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Subject: Re: Norma
From: Bob Rideout <[log in to unmask]>
Reply-To:Bob Rideout <[log in to unmask]>
Date:Sat, 27 Jan 2018 21:31:23 +0000
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I'll restrict myself to a brief answer to David's question, since I
neither heard or saw it.

"Mira o Norma" is often transposed, mostly so that the Mezzo can
avoid Top C, or so I've been told. I can say for certain that when
Marilyn Horne sang it with Joan Sutherland at the Met it was down
by at least a half tone from the key in which Fiorenza Cossotto and
Sutherland sang it a year later. Maybe it was a full tone. I'm pretty
good with "relative" pitch, but I really can't discern a high C from a
B natural, which some can. It is called "absolute" pitch and it is a gift
which I was not granted. I guess it can be learned!

Anyway, yes, David, it is sung in various keys, more often than not
in lowered keys, or so I've been told ;-)

Bob

On Sat, Jan 27, 2018 at 16:17 David Kubiak <[log in to unmask]> wrote:

> Just a few notes, since the opera has been much discussed.  Rad. was not in
> as good voice as she was for the Chicago 'Norma' last year.  In particular,
> she seemed last night to have completely lost her trill, which I remember
> as
> being quite good. Calleja I still reserve judgment on, since I have not
> seen
> him in the house, and broadcasts don't transmit a voice as it really is.
> In
> terms of what I could discern the way his voice works and the narrow column
> of sound he sings with, he still sounds like a classic 'tenore di grazia'
> to
> me. Di Donato sounded challenged to the end of her resources, and sometimes
> beyond them, when we got vibrato but not much tone.
>
> The production could have been infinitely worse, but it still illustrates
> to
> me major problems today with opera as an art form.  Why did everyone have
> to
> be doing something in every bar of music?  They kept lighting and putting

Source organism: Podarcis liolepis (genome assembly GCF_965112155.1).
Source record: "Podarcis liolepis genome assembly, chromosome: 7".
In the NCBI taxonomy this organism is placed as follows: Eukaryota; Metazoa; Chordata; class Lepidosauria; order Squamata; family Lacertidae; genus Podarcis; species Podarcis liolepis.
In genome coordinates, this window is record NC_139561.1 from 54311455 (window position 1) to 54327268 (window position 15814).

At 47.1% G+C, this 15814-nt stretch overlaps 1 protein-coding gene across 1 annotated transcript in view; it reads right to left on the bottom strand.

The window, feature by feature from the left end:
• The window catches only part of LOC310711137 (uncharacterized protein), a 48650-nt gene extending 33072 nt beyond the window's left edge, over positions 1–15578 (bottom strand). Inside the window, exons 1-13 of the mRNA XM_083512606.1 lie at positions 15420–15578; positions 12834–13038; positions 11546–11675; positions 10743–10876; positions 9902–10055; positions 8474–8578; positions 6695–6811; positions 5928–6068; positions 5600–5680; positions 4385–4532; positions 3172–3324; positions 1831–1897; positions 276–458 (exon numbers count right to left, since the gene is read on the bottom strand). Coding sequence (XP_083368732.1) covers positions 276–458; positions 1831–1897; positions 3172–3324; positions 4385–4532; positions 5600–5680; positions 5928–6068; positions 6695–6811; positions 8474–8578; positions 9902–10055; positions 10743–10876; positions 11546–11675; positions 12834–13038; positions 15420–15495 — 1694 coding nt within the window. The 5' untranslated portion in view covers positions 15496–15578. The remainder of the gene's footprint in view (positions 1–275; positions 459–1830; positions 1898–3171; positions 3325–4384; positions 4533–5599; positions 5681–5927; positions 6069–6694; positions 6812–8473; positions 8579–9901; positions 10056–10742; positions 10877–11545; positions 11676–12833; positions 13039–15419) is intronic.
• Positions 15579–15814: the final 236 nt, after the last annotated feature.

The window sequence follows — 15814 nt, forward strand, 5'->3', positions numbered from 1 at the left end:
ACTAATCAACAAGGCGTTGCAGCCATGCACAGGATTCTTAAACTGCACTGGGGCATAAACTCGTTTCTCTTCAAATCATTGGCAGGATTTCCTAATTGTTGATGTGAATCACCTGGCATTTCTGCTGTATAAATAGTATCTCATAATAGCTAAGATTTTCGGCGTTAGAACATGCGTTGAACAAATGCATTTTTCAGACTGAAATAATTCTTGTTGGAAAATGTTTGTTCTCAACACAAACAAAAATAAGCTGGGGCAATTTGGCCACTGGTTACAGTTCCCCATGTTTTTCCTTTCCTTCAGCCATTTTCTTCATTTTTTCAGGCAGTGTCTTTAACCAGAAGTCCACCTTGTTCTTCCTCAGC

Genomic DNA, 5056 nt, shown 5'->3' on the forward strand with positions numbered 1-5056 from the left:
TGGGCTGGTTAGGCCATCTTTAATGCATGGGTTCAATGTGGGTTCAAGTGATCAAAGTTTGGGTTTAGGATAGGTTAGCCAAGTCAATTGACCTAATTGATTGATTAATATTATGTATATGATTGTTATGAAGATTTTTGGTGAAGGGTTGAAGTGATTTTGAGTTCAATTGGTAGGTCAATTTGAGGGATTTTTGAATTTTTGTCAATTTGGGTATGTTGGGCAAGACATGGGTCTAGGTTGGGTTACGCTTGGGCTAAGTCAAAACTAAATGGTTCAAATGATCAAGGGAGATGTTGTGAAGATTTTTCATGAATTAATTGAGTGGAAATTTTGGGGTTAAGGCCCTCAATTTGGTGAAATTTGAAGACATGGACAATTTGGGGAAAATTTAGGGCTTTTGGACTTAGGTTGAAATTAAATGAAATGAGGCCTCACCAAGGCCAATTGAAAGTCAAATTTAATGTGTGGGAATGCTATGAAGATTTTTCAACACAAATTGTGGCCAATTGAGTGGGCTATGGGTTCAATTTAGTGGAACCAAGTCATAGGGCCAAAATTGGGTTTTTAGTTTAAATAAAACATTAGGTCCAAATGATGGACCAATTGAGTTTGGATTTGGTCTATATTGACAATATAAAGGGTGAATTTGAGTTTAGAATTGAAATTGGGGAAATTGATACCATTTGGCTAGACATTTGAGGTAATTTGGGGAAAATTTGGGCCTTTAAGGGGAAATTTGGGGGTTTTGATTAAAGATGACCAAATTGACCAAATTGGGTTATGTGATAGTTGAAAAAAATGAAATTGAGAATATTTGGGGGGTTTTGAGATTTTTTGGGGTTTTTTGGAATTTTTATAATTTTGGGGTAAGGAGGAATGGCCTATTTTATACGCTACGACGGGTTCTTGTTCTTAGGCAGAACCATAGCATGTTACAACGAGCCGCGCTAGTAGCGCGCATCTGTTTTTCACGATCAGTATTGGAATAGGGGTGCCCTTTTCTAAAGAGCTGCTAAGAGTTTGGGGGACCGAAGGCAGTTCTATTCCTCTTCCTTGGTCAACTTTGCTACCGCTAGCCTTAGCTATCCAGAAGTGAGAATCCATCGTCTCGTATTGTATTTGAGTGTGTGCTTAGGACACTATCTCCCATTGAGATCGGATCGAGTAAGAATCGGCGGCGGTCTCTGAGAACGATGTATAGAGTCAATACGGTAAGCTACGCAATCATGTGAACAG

> out the candles on that Advent wreath thing they had going to the point of
> its being slightly comic.  Why should Pollione cut his hand when he is
> singing a cabaletta about the power of love?  I could multiply examples,
> but
> what really struck me is something that I think crucial.  There is a
> YouTube
> clip of Callas rehearsing the 'Casta diva' of her last 'Norma'.  Forget
> about the condition of the voice.  There is around her a remarkable aura of
> what the Italians would call 'grandezza', which is certainly one of the
> things that mesmerized me when I first starting going to the opera as a
> teenager.  What did Rad. do last night?  She comes in, lies down on her
> back
> on the ground, then rises to sing 'Casta diva' with this person looking
> like
> Peter Pan (as we learn, Adalgisa) upstaging her with weird hand motions.
> When Rad. finally got up and came down for the cabaletta she looked like a
> distressed washer woman.  It was flat, vulgar, and common.  I admire her
> singing very much, but 'grandezza' -- I give her an F.  And how could she
> acquire this numinous presence on stage when her whole career has been
> managed by flat, vulgar, and common stage directors?
>
> Enough griping.  I do have a question.  Is 'Mira o Norma' sung in different
> keys?  It sounded high to me last night.
>
> David Kubiak
>
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